Timothy Hallinan Ends the Grand Adventure
Fictional characters tend to be a strange bunch, with their creators managing to make us care for them despite knowing very well they are not and will never be real people. In our mind’s eye, the more time we spend with them, the more we learn of their past and their stories, the greater the significance they take on in our actual lives.
It goes without saying not every author is capable of accomplishing such a feat, but I would certainly argue Timothy Hallinan has succeeded in becoming one of them with his Poke Rafferty Thriller series. It has gone on for years now, and this ninth novel titled Street Music brings the whole show to a close.
Before moving on, while Street Music definitely works as a standalone, I think we can all agree starting a series at the end is a little weird. At the same time, I don’t think it’s fair to say you have to read all eight previous novels to understand this one, either. In a perfect world, I’d recommend at least some familiarity with the series before proceeding, but if you’re keen on just reading this novel alone, then you can do this too.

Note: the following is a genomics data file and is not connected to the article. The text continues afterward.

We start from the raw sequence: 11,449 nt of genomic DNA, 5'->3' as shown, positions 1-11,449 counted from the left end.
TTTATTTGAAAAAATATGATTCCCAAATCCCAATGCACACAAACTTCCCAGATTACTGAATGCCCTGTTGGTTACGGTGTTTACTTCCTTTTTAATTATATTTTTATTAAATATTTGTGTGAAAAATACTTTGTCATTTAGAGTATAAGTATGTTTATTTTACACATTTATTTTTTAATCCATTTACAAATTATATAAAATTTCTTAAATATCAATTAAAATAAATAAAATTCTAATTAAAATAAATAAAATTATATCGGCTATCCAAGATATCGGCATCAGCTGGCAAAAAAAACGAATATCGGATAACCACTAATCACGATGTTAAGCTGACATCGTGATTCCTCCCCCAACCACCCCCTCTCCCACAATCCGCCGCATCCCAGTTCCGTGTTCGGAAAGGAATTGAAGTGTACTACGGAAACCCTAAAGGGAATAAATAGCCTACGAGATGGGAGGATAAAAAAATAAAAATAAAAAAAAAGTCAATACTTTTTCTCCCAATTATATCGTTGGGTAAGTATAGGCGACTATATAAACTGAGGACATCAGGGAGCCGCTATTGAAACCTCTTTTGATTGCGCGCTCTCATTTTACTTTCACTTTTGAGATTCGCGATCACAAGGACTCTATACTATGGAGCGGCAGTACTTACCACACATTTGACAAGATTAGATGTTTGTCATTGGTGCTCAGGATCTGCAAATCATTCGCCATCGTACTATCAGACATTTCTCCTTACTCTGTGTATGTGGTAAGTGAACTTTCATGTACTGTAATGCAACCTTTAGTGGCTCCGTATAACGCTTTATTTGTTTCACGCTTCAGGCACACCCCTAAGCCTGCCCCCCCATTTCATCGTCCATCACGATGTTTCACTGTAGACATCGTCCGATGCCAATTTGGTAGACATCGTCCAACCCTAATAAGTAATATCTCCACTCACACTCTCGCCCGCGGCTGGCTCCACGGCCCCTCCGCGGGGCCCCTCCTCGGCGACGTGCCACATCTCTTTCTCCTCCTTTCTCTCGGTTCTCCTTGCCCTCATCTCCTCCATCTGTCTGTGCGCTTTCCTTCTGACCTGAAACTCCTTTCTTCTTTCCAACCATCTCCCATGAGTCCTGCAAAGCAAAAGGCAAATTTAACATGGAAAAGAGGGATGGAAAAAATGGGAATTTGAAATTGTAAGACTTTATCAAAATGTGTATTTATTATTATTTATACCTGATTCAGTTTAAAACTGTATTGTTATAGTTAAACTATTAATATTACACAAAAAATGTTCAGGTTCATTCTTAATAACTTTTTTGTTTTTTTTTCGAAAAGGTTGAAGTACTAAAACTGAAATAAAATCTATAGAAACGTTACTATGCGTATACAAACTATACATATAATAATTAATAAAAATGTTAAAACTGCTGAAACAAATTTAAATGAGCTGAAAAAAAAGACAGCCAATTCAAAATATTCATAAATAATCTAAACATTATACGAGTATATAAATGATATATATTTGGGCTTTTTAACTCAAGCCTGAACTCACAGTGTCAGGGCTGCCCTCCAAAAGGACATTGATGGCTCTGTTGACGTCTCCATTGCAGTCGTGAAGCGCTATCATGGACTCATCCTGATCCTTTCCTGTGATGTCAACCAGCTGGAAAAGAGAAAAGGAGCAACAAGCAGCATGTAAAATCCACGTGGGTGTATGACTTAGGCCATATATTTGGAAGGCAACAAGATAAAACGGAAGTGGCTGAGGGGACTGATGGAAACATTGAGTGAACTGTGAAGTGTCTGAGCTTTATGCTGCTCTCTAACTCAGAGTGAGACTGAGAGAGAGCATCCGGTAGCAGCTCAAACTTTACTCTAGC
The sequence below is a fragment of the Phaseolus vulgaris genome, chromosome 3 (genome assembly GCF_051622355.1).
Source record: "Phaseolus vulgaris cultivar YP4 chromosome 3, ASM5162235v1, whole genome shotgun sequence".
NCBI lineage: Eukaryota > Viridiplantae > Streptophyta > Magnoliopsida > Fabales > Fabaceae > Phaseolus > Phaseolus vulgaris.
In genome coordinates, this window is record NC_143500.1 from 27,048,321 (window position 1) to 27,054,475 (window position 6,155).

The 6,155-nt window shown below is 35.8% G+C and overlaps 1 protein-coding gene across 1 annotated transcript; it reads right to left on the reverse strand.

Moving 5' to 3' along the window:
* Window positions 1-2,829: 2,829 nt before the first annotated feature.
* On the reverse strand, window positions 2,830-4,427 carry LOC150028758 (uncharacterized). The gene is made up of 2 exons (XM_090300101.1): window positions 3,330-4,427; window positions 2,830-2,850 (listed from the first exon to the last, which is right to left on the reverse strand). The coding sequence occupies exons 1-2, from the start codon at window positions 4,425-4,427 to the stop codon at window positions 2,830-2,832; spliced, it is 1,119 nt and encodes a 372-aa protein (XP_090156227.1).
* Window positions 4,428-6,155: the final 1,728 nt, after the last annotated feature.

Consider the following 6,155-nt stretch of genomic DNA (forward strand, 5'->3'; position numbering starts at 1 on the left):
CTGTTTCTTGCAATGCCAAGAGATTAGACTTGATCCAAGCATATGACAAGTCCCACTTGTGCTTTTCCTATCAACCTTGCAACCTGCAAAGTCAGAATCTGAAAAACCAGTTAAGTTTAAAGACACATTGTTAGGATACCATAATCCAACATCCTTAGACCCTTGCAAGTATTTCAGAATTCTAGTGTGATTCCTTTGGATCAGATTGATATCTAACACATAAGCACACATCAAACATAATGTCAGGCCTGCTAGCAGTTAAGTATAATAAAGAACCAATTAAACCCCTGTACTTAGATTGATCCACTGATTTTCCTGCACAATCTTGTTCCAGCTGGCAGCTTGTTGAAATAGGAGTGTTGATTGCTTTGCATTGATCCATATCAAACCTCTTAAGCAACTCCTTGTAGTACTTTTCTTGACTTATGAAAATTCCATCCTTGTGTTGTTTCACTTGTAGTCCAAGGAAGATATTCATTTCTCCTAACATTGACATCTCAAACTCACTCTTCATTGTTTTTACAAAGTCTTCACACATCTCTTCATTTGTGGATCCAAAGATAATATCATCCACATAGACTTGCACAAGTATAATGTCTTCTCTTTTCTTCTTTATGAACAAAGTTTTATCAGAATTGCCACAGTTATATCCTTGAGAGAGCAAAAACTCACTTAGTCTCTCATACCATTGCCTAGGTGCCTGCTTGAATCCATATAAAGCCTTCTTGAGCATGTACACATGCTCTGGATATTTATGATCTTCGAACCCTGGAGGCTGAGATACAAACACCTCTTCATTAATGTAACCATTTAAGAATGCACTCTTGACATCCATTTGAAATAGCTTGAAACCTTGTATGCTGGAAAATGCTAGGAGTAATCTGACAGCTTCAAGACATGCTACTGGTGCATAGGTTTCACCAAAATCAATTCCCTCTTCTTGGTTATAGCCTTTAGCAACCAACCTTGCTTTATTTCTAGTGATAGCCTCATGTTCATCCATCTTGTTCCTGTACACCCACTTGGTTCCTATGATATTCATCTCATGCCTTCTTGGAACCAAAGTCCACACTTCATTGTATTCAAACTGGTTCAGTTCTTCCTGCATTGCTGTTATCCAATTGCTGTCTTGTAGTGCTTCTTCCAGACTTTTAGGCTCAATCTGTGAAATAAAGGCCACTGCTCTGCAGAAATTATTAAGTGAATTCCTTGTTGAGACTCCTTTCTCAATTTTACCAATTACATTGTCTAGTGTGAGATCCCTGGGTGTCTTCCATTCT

In any case, the story picks up with Poke Rafferty now having a full-blown family to take care of, with his Thai wife Rose, his adopted daughter Miaow, and his newborn son Frank.
More of an adventurer than a caretaker, Poke is more often than not lost in his very own world, unsure of what to do with his son who spends most of his time crying, nor with his daughter who is maturing into a woman faster than he can keep up with. The struggles are very real.
Thankfully, the world Rafferty knows quite well still comes knocking at his door, with an old cantankerous gang member having suddenly disappeared under mysterious circumstances. Relishing the chance to take a break from home life, even if it is to throw himself headlong into danger, Poke undertakes an investigation which takes some unexpected turns, and leads him face-to-face with someone who has the power to destroy him and his family for good.
Another Excursion into Thailand’s Darkness in Street Music